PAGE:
In March, 1951 Liverpool persuaded Don Welsh to move north from the south coast town of Brighton to replace George Kay, who had retired for health reasons the previous month. Don already had links to Merseyside because he had been a popular guest for Liverpool F.C. during the Second World War and had also been keen to join Liverpool as a coach, a move his then employers Charlton Athletic refused to allow. It was at The Valley in the mid-1930’s that Don Welsh enjoyed his most successful time as a player. He was the inspiration behind a meteoric rise that saw the South London club top the Third Division (South) in 1935, be again promoted as runners-up to Second Division champions Manchester United in 1936 and then finish as runners-up to United’s neighbours City in the top division just a year later. It was no fluke either because Charlton finished 4th & 3rd in the two seasons that preceded the Second World War. After the war, Charlton’s league form faltered but Don Welsh helped them reach the F.A. cup final in both 1946 & 1947 and he took a winners’ medal home after the 1-0 extra-time victory over Burnley in 1947.
With his playing days over, Welsh started his managerial career at Brighton & Hove Albion in November, 1947. He was then 36 years old. It wasn’t a great start. Brighton finished bottom of the Third Division (South) at the end of the 1947-48 season but there was no automatic relegation in those days and it was very hard for a club to enter the Football League at the expense of another that had been established there for a while, however poor their results were. Brighton recovered to finish 6th and 8th in the next two years before Liverpool came calling for Welsh’s services.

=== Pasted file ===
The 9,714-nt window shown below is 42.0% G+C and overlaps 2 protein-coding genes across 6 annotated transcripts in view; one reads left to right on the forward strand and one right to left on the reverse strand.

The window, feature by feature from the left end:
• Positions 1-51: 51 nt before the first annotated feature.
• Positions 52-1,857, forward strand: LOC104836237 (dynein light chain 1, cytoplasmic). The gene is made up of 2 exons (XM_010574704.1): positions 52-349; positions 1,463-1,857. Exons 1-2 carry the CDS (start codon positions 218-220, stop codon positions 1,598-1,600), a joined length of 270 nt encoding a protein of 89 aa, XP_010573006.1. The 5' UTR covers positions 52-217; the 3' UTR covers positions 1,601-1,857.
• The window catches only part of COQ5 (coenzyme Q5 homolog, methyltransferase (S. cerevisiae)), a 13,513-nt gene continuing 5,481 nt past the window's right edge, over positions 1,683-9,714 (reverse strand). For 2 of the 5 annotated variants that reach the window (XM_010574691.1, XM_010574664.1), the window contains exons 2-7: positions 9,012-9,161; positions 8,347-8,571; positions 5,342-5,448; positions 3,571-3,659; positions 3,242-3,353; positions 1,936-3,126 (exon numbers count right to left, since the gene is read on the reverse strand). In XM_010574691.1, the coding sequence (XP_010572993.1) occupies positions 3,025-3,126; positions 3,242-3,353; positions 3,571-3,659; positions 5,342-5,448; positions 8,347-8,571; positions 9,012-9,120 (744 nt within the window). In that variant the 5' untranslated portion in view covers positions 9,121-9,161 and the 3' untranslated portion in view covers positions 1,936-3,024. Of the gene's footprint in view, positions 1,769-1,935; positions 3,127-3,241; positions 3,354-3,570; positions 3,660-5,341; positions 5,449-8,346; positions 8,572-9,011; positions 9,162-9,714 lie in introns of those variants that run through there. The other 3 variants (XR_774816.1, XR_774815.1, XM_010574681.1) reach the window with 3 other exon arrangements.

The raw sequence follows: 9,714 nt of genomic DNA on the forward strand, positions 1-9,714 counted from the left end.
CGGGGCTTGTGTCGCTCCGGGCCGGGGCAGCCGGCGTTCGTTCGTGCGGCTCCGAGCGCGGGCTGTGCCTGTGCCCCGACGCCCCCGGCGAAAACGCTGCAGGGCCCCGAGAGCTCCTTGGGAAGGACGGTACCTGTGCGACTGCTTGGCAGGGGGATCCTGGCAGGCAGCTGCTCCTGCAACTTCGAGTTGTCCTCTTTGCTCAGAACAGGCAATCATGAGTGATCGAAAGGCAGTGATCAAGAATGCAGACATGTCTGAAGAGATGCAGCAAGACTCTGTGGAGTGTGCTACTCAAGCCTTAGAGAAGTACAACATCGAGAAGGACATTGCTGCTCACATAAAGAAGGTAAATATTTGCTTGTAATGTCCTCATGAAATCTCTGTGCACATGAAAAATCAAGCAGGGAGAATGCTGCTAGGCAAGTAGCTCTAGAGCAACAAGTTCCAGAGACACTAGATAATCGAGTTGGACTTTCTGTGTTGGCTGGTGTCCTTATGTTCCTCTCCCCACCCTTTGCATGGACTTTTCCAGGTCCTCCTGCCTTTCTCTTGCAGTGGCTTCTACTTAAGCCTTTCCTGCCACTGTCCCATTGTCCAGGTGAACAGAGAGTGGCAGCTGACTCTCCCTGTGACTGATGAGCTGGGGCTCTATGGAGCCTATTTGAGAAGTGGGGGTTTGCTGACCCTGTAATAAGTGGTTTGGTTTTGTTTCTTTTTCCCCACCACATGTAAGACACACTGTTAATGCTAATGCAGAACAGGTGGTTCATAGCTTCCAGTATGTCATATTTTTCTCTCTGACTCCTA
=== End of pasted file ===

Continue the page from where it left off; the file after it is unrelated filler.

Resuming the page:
Unfortunately, Don inherited a Liverpool team that had been stagnating in mid-table for a few seasons and a Board of Directors that didn’t seem particularly ambitious. The Balmer/Stubbins era would shortly come to an end and the team relied too much on the mercurial Billy Liddell, who had become so important and influential that some supporters nicknamed the club ‘œLiddellpool’ in his honour. But even Liddell couldn’t stop the team’s slide down the table and in 1954 they finished bottom of the pile with only 9 victories and just 28 points. Managers were more likely to survive relegation then and Welsh kept his job but the writing was on the wall when the club could only manage an 11th place finish in 1955 during a season that included a terrible 9-1 humiliation at the hands of eventual champions Birmingham City. Don spent a lot of money for the time but a lot of it was on players who were either past their best or didn’t show the form they had been deemed capable of. A 3rd place finish was achieved in 1956 but the Directors believed that a change was needed and Welsh was dismissed and not given another chance to take Liverpool back into the top division.
After leaving Liverpool, Don became a publican for a while in the West Country before the lure of football brought him back into club management again, this time at Bournemouth in the newly-formed and non-regional Third Division just before the start of the 1958-59 season. After two average seasons (they finished 12th and 10th), he was dismissed in February, 1961 following a string of poor results. He managed non-League Wycombe Wanderers for a brief spell between July 1963 and November 1964 before returning to the club where he had enjoyed such success as a player (Charlton Athletic) to become a member of their administrative staff.
Don Welsh was not a success as Liverpool manager, however much he wanted to join the club following his popularity as a war-time guest player and however hard he tried to turn things around after succeeding George Kay. The 1950’s was not a good decade for Liverpool Football Club, apart from reaching a cup final at the start and appointing Bill Shankly at the end. Maybe Don Welsh was the wrong man at the wrong time ? Unfortunately, the club was in a worse state when he departed than when he arrived and the next appointment would be crucial. Liverpool decided to keep things ‘˜in the family’ and turned to former skipper Phil Taylor, who had retired as a player after the relegation of 1954 but had stayed with the club on the coaching staff.
Profile by Chris Wood, January 2005